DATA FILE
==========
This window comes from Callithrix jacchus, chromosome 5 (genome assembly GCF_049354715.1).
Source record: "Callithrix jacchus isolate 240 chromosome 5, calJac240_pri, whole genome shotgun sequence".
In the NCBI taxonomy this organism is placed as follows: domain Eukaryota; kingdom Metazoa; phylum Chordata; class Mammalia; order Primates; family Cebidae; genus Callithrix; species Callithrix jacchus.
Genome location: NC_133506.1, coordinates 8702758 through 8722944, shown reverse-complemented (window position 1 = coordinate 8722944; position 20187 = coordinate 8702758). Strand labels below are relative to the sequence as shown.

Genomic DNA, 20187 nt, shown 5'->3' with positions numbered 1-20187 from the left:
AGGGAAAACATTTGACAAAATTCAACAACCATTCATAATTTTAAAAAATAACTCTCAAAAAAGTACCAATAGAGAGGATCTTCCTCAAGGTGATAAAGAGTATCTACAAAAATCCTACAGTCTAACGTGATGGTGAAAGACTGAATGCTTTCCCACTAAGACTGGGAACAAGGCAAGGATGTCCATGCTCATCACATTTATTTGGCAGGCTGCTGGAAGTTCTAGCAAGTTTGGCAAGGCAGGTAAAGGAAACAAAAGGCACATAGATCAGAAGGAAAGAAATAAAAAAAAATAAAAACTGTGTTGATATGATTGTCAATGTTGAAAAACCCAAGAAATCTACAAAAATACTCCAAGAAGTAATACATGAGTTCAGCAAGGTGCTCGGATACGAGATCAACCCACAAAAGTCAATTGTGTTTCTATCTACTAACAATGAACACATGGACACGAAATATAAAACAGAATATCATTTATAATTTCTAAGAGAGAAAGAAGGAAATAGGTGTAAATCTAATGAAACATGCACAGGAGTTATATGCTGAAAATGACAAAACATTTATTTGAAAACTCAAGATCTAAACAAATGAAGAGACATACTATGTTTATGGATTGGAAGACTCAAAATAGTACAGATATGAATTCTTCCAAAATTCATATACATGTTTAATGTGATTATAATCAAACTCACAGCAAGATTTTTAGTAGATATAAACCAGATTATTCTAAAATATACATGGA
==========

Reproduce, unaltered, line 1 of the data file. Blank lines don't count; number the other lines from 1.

This window comes from Callithrix jacchus, chromosome 5 (genome assembly GCF_049354715.1).